PAALS places service dogs with soldiers and veterans with combat-related injuries, whether they aid with the mental, physical, or combination of disabilities.
The dogs trained to assist physically wounded soldiers and veterans are able to assist by turning lights on and off, tugging open doors, picking up dropped objects and returning them safely to their partner’s lap, retrieving a phone or alerting for help in an emergency and assisting their partner to safely get-up after a fall by briefly bracing. These dogs are also able to prevent or alleviate the stress of a current anxiety attack brought on by PTSD or a TBI by reacting to their handler’s body language and/or cue to lean on a certain area of the body, thereby relieving anxiety. They act as both a social bridge and interval by being a topic of conversation to engage the handler with the public, but still a physical protection of their space. For those who have a strong startle response, their service dog is taught a backwards-“heel” and can literally watch the person’s back, alerting them to an unseen approacher.
Beyond training, the dog requires care and routine that in turn will enforce responsibility on their handler’s part. The cost of a service dog is covered neither by private nor government insurance or disability benefits programs. In an effort to honor veterans and police officers who have already served us the Rob’s Best Friend Fund is set apart specifically to provide a dog at no charge to a person who has been wounded, be it physical or mental, in the service of our country.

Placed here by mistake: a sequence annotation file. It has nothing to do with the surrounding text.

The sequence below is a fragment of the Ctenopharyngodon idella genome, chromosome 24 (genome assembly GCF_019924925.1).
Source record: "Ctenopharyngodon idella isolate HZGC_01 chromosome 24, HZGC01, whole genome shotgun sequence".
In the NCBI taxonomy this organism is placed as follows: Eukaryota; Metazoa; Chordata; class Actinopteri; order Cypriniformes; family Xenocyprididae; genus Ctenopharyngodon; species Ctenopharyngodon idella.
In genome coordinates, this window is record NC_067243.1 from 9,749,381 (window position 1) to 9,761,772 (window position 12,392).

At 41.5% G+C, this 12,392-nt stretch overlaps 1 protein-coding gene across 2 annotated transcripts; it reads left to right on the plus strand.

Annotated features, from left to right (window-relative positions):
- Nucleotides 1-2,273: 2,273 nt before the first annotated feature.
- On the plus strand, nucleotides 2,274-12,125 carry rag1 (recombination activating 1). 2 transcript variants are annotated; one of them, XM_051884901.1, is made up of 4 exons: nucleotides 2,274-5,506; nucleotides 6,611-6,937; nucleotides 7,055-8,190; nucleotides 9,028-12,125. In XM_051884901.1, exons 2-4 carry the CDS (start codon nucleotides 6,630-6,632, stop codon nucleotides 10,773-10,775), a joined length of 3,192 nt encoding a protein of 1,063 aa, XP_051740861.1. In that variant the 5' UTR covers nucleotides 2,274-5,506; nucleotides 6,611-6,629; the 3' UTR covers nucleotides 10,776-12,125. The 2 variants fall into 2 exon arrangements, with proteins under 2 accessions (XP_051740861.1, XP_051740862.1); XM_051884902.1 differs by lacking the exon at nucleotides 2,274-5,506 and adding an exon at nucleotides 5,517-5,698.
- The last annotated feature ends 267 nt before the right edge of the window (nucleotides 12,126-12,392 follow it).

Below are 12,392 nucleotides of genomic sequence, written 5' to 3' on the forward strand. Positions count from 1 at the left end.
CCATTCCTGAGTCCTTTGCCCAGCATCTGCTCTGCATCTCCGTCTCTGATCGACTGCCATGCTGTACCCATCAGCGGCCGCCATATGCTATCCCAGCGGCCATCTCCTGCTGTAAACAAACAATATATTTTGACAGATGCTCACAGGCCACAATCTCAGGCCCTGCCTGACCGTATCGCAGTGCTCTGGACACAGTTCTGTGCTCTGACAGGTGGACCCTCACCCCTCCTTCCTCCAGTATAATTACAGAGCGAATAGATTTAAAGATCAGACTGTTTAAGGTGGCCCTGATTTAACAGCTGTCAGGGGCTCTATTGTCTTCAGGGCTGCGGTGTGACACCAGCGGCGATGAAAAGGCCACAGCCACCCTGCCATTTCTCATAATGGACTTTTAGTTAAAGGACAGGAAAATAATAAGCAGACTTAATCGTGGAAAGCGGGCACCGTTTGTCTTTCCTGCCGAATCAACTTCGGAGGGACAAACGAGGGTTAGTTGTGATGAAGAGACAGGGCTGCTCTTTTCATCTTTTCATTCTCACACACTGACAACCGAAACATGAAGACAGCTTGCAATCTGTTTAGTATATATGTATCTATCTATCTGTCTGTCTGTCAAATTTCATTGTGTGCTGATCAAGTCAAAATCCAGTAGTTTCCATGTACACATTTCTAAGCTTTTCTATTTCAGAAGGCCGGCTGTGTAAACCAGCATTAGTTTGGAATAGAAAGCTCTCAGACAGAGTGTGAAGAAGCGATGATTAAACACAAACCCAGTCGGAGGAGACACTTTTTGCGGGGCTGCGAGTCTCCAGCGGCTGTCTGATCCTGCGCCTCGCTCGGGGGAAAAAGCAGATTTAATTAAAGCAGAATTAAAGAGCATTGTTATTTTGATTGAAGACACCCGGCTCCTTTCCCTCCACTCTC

Veterans who wish to apply for a PAALS Service Dog can find more information and links to the client applications for various types of service dogs at this link. Veterans who would prefer to be considered for Veteran’s Important PAALS (VIP) dog rather than a full-fledged service dog can find more information about the VIP program and the VIP application at this link.